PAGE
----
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[1519] ἀλλὰ θεοῖς γ᾽ i.e. “Nay, the gods, who hate me, will not be displeased that I should be thrust forth.” For the synizesis in θεοῖς cp. 215.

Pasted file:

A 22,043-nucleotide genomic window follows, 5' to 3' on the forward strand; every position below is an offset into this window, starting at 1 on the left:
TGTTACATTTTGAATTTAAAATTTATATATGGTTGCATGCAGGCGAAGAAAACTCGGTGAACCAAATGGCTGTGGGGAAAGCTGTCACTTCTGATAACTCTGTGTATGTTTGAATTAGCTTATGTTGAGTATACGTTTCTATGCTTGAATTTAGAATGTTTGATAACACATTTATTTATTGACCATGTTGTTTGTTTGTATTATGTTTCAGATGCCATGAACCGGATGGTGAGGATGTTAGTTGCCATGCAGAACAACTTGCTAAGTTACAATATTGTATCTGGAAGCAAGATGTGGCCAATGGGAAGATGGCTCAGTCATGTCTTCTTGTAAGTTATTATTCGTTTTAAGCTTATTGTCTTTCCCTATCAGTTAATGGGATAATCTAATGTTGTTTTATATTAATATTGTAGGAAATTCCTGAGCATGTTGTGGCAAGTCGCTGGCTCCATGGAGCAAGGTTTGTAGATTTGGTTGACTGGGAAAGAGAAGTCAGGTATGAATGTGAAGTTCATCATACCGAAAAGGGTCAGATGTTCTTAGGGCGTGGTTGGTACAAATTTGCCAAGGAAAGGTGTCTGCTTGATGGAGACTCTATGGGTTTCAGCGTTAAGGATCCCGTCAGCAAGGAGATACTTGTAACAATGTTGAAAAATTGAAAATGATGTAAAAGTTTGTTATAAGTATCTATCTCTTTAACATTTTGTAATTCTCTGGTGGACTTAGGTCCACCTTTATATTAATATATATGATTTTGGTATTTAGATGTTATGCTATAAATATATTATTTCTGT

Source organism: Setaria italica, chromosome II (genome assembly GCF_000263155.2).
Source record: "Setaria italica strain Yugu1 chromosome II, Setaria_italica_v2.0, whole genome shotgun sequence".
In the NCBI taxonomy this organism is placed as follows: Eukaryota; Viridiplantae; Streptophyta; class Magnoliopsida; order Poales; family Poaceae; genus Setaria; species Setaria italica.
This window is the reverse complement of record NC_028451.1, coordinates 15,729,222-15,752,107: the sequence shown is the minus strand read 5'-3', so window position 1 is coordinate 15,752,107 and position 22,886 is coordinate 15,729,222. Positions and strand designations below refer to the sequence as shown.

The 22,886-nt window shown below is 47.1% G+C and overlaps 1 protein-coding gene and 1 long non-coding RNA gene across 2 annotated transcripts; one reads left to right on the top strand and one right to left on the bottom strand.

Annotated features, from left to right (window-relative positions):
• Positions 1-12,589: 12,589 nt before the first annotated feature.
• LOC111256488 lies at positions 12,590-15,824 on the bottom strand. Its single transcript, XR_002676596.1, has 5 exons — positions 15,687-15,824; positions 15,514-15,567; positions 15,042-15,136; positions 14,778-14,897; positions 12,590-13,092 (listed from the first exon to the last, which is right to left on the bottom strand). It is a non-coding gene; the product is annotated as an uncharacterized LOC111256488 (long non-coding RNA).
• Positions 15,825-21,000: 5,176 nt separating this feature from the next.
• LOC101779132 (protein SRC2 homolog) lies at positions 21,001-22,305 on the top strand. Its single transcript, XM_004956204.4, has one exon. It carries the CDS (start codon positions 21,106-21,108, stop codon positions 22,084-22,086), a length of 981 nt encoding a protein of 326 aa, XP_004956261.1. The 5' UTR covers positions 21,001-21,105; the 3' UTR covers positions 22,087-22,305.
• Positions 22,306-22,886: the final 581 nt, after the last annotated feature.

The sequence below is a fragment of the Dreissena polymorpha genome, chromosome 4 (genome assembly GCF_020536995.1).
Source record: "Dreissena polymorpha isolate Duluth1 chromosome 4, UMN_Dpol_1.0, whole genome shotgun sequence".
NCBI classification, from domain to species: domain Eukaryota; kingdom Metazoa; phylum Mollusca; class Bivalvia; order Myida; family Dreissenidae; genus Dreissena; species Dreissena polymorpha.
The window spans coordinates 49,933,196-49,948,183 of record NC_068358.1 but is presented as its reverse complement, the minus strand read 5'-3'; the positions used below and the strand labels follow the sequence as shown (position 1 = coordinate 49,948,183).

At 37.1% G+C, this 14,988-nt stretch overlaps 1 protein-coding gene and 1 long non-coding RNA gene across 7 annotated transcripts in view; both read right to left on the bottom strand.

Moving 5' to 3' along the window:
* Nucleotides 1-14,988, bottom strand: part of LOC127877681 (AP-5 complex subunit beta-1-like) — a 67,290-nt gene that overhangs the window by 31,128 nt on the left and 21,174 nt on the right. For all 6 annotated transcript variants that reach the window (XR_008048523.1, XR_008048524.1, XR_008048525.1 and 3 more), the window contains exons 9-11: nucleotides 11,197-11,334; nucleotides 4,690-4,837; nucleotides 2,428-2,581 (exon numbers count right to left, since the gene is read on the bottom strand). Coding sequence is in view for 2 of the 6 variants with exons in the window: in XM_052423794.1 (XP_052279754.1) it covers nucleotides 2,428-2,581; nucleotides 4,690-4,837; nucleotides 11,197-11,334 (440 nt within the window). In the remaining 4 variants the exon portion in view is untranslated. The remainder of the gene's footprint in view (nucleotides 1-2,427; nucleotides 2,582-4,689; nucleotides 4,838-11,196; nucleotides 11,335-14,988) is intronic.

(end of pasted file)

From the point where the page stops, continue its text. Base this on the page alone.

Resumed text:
ἤκω cp. 1357, Soph. OC 1177ἔχθιστον ἥκει,” has come to be most hateful. Creon's reply, τοιγαροῦν τεύξει τάχα, means: “if the gods do desire thy banishment, thou wilt soon have thy wish”—when the oracle at Delphi is consulted (1443). According to the story which Soph. follows, Oedipus was at first detained at Thebes against his own wish. But when some time had elapsed, and that wish had given place to a calmer mood, the Thebans, in their turn, demanded his expulsion; and Creon then yielded (Soph. OC 433 ff.).

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